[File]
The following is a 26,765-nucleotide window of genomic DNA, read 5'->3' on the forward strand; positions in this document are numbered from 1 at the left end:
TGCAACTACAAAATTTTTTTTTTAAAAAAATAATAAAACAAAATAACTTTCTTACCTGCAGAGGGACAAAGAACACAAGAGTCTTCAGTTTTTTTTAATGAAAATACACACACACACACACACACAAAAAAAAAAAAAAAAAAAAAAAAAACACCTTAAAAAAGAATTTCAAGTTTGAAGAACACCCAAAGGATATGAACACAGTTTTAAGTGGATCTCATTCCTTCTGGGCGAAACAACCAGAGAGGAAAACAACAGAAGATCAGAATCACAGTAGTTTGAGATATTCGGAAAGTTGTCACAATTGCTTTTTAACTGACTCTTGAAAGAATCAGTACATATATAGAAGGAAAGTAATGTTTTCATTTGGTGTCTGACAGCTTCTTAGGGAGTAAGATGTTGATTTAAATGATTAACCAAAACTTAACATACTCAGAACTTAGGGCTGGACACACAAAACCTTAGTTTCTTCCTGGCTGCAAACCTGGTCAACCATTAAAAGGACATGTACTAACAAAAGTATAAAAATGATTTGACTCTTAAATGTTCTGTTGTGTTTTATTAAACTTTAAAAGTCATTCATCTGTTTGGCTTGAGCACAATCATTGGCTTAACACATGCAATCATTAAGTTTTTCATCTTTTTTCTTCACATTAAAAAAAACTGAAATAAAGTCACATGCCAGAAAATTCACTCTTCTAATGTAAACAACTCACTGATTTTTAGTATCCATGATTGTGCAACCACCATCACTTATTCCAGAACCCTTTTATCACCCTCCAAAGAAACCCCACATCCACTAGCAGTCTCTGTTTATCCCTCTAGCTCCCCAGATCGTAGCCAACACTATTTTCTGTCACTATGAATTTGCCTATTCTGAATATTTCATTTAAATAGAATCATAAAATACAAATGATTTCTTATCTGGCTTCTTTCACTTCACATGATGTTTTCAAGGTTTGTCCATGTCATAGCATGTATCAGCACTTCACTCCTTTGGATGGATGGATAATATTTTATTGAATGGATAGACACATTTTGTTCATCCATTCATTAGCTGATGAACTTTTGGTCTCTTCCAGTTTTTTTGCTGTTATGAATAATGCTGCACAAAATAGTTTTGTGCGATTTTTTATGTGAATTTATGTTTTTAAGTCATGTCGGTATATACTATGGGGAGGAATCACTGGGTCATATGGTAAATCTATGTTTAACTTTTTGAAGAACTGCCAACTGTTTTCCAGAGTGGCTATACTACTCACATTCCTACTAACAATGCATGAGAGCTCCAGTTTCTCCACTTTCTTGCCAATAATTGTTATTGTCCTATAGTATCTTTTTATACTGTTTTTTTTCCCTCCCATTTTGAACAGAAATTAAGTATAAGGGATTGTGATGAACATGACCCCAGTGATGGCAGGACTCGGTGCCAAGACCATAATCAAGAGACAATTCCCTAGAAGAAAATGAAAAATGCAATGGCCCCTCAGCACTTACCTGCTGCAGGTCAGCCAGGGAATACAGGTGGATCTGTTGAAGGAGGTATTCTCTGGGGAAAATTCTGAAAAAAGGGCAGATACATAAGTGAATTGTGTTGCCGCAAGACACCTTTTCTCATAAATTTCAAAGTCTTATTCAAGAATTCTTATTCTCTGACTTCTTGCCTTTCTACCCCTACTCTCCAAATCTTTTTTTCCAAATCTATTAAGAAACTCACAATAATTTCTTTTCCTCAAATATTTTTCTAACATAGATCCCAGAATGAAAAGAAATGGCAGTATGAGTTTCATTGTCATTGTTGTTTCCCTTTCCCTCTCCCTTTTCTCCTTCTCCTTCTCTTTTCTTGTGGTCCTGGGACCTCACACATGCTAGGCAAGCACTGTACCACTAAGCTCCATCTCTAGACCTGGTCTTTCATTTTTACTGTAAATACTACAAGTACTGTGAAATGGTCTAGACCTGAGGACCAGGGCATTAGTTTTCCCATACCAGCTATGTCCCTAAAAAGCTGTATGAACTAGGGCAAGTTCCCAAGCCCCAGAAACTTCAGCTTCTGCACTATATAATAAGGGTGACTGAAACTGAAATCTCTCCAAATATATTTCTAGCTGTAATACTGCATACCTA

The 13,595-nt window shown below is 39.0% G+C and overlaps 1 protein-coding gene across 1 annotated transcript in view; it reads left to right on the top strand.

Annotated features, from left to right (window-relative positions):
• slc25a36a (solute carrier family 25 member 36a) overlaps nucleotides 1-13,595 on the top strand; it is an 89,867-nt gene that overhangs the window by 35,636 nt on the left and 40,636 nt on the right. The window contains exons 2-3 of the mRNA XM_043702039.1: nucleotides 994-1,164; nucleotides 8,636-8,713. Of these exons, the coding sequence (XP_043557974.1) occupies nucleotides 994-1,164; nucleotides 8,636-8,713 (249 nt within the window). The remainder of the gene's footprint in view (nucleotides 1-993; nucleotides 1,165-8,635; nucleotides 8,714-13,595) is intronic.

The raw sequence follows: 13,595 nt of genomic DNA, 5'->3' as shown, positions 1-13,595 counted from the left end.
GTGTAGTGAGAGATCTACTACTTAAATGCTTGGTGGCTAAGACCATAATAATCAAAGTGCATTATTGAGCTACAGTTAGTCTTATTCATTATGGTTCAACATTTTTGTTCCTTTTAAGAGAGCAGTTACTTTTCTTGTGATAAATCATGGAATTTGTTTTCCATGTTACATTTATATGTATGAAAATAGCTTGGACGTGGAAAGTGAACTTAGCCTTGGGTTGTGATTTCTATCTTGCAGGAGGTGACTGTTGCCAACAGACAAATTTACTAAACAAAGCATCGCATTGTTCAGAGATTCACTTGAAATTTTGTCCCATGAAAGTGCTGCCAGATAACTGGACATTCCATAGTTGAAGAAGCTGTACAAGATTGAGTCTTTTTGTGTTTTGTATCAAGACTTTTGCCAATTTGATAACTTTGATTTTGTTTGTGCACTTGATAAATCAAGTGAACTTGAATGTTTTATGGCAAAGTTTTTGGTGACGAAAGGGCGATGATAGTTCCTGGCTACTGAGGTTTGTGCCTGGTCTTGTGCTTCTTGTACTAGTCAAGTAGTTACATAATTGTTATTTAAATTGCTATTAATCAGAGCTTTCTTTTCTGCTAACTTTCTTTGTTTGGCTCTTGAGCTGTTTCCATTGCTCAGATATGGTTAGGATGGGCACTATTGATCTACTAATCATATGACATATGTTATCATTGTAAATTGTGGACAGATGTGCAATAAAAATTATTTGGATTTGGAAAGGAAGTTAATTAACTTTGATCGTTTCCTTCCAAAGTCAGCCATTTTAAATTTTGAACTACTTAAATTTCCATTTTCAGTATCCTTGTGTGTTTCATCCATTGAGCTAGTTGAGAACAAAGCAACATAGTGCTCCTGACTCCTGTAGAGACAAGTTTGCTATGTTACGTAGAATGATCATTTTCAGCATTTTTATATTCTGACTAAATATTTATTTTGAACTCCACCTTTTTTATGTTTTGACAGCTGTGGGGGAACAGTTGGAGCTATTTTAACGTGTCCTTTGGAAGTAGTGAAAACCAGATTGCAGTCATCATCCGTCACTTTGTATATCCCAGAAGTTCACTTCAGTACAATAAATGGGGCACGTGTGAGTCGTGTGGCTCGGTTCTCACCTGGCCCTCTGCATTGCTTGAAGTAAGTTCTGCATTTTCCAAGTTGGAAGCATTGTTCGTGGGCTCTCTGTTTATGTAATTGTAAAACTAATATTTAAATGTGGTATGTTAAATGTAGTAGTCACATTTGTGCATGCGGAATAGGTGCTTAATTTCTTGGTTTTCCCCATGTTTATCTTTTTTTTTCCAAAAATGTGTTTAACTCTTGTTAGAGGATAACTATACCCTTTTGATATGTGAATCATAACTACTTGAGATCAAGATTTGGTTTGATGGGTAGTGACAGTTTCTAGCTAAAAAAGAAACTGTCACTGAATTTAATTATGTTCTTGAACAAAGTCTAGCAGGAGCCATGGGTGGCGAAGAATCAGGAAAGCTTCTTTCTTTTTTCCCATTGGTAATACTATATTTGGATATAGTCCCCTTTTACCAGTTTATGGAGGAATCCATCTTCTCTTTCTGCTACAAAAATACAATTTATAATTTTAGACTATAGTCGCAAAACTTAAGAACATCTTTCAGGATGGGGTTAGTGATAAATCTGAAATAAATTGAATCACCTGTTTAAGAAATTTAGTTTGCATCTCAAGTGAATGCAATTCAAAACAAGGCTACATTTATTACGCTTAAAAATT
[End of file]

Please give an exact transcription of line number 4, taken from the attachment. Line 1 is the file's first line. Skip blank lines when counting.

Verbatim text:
Annotated features, from left to right (window-relative positions):